8. We reject defendant's argument that the trial court erred in permitting plaintiffs' expert witness to respond to an improper hypothetical question posed by plaintiffs' attorney because it contained information and assumptions of fact not in evidence. The record shows the trial court did strike the testimony given in response to the objectionable question and instructed the jury to disregard the answer. No objection was made by defendant to the reframed question posed by plaintiffs' attorney or the witnesses' response to it.
9. Defendant's attorney asked plaintiffs' expert witness whether it was his opinion that the damages he had calculated were caused by the writing of one letter. The court properly sustained plaintiffs' objection to the question because the evidence showed fourteen other companies had received letters similar to the one written to ATPAC.
11. We find no error in the trial court's charge on the standard for recovering lost profits or in the charge, based on OCGA 51-12-10, that even damages otherwise too remote to recover may be recovered where a tort is committed for the purpose of depriving the plaintiff of such benefits.
12. Where, as here, the jury was given complete and accurate instructions as to the credibility of witnesses, the trial judge did not err in refusing to give the requested charge that the jury may disregard the plaintiffs' evidence if it believes the evidence is magnified or exaggerated. See Brewer v. Henson, 96 Ga. App. 501 (5) (100 SE2d 661) (1957).
13. The defendant was not entitled to judgment on the issue of punitive damages. Ample evidence of aggravated circumstances and malicious intent was presented to permit a recovery of punitive damages pursuant to OCGA 51-12-5.
14. We do find error, however, in the charge to the jury. The trial court charged the jury, "Should you find by a preponderance of the evidence that John Carellas read orally on the telephone or otherwise the alleged libelous charges about the Plaintiff contained in his letters to ATPAC and other Greek shipping companies, you may find that these oral statements constituted libel." The charge was correctly based on the rule that "oral communication of a written defamation constitutes libel." Garren v. Southland Corp., 235 Ga. 784, 787 (221 SE2d 571) (1976). However, we agree with defendant that insufficient evidence was presented to show Carellas had repeated the libelous statements of his letters over the telephone. The record contains no probative evidence of any oral communication of the written defamation, but only mere speculation that such communications occurred. The inapplicable charge did not assume that the evidence showed oral communication, but instructed the jury what law to apply if it found by a preponderance of the evidence that such communication was made. However, while the trial court's charge in the instant case correctly made no assumption that the evidence did show any oral communications of a written defamation, the trial court nevertheless erred in charging on that issue because there was no probative evidence from which the jury would have been authorized to find that such oral communications had occurred. An inapplicable charge, even though it is a proper statement of the law, may still constitute harmful error. See Ross v. State, 194 Ga. 514, 515 (22 SE2d 148) (1942).
A determination of whether an inapplicable charge had a harmful effect in a given case is not dependent upon phraseology, but upon whether it is likely that the inapplicable charge misled the jury and affected the verdict. Service Wholesale Co. v. Reese, 91 Ga. App. 366, 368 (3) (85 SE2d 625) (1955). By giving a charge on an inapplicable principle of law, the trial court can mislead the jury into the erroneous belief that it would be authorized, under the evidence, to find the facts to which that inapplicable charge refers and to return its verdict based upon a legal theory that is, in reality, not supported by the evidence of record. Thus, by instructing the jury on the issue of oral communication of a written defamation if it found that such communications occurred, the trial court implicitly instructed the jury that it would be authorized to find that such communications had occurred, and the question to be resolved is whether this inapplicable charge was likely to have misled the jury and affected the verdict. "Instructions inapplicable to the pleadings and the evidence should not be given to the jury; and where such instructions submit to the jury an issue and a theory not supported by the pleadings and evidence, a new trial will be granted." Hand v. Matthews, 153 Ga. 75 (3) (111 SE 408) (1921). "[I]f by the instructions the jury might reasonably be drawn away from the true issues in dispute to the prejudice of parties, the giving in charge of such inapplicable principles would be reversible error ([cits.]) Commercial Bank of Jasper v. Dasher, 24 Ga. App. 736 (102 SE 177) (1919). "[A]n instruction as to the law on a material issue which is unauthorized by the evidence is improper, and, if it is not apparent that the jury could not have been misled thereby, it is cause for a new trial. [Cits.]" Atlantic Coast Line R. Co. v. Strickland, 87 Ga. App. 596, 613 (5) (74 SE2d 897) (1953).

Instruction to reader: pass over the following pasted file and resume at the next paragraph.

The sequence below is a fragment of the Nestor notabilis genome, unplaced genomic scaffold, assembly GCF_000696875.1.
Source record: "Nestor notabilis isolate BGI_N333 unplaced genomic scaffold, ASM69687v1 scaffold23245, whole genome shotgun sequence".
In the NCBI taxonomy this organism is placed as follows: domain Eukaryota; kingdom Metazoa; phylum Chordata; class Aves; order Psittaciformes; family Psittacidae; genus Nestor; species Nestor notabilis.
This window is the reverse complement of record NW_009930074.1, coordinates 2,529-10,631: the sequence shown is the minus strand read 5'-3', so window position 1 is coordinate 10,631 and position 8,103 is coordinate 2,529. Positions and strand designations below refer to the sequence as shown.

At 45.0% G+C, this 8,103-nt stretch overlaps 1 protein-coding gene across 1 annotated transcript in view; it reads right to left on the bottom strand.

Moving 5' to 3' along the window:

It is not apparent that the jury in the instant case could not have been misled by the inapplicable charge on oral communication of a written defamation. The inapplicable charge could have misled the jury as to both liability and damages. For example, it is possible that the jury may have found that the written defamations were otherwise privileged, but nevertheless returned its verdict based upon a determination that the purported oral defamations demonstrated malicious use of the privilege. On the other hand, absent the erroneous instruction, the jury might have found that, although liability arose from the written defamations, a recovery of punitive damages was not authorized. In other words, if the trial court had not charged on the oral communication of a written defamation, the jury might have found that there was no liability for the written defamations or that the written defamations warranted a lesser recovery of damages. The trial court did, however, give the inapplicable charge and, if the verdict that was returned in the instant case was based upon the jury's consideration of the oral communication of a written defamation, then the verdict was prejudicedly affected by the inapplicable charge. Thus, a new trial is warranted. See Atlantic Coast Line R. Co. v. Strickland, supra at 613 (5).